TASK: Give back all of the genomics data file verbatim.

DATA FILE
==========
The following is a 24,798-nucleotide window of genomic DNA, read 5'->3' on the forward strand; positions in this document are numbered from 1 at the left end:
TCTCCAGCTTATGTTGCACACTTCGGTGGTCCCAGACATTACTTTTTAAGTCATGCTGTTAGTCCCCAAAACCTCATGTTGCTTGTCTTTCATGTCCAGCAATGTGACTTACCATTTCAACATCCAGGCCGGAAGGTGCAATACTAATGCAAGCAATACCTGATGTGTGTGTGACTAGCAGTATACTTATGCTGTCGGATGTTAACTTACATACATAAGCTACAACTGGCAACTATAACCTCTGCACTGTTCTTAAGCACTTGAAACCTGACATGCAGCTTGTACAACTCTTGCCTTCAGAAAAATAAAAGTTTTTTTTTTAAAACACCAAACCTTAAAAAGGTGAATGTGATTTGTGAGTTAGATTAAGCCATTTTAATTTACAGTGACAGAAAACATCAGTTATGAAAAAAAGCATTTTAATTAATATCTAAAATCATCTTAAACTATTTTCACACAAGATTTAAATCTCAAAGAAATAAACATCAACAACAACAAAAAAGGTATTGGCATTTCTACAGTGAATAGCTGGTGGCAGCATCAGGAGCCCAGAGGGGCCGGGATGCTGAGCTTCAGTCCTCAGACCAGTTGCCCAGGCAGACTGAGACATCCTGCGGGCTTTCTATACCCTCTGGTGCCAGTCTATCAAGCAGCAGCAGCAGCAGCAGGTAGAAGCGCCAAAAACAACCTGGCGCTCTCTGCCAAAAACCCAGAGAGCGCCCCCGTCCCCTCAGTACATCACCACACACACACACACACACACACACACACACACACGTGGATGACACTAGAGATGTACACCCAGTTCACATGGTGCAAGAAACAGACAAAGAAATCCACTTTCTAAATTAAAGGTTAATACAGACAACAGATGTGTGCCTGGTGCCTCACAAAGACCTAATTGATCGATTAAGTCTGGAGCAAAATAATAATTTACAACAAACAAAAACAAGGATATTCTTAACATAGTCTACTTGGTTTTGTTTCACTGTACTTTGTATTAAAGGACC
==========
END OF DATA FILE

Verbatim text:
The following is a 24,798-nucleotide window of genomic DNA, read 5'->3' on the forward strand; positions in this document are numbered from 1 at the left end:
TCTCCAGCTTATGTTGCACACTTCGGTGGTCCCAGACATTACTTTTTAAGTCATGCTGTTAGTCCCCAAAACCTCATGTTGCTTGTCTTTCATGTCCAGCAATGTGACTTACCATTTCAACATCCAGGCCGGAAGGTGCAATACTAATGCAAGCAATACCTGATGTGTGTGTGACTAGCAGTATACTTATGCTGTCGGATGTTAACTTACATACATAAGCTACAACTGGCAACTATAACCTCTGCACTGTTCTTAAGCACTTGAAACCTGACATGCAGCTTGTACAACTCTTGCCTTCAGAAAAATAAAAGTTTTTTTTTTAAAACACCAAACCTTAAAAAGGTGAATGTGATTTGTGAGTTAGATTAAGCCATTTTAATTTACAGTGACAGAAAACATCAGTTATGAAAAAAAGCATTTTAATTAATATCTAAAATCATCTTAAACTATTTTCACACAAGATTTAAATCTCAAAGAAATAAACATCAACAACAACAAAAAAGGTATTGGCATTTCTACAGTGAATAGCTGGTGGCAGCATCAGGAGCCCAGAGGGGCCGGGATGCTGAGCTTCAGTCCTCAGACCAGTTGCCCAGGCAGACTGAGACATCCTGCGGGCTTTCTATACCCTCTGGTGCCAGTCTATCAAGCAGCAGCAGCAGCAGCAGGTAGAAGCGCCAAAAACAACCTGGCGCTCTCTGCCAAAAACCCAGAGAGCGCCCCCGTCCCCTCAGTACATCACCACACACACACACACACACACACACACACACACACGTGGATGACACTAGAGATGTACACCCAGTTCACATGGTGCAAGAAACAGACAAAGAAATCCACTTTCTAAATTAAAGGTTAATACAGACAACAGATGTGTGCCTGGTGCCTCACAAAGACCTAATTGATCGATTAAGTCTGGAGCAAAATAATAATTTACAACAAACAAAAACAAGGATATTCTTAACATAGTCTACTTGGTTTTGTTTCACTGTACTTTGTATTAAAGGACC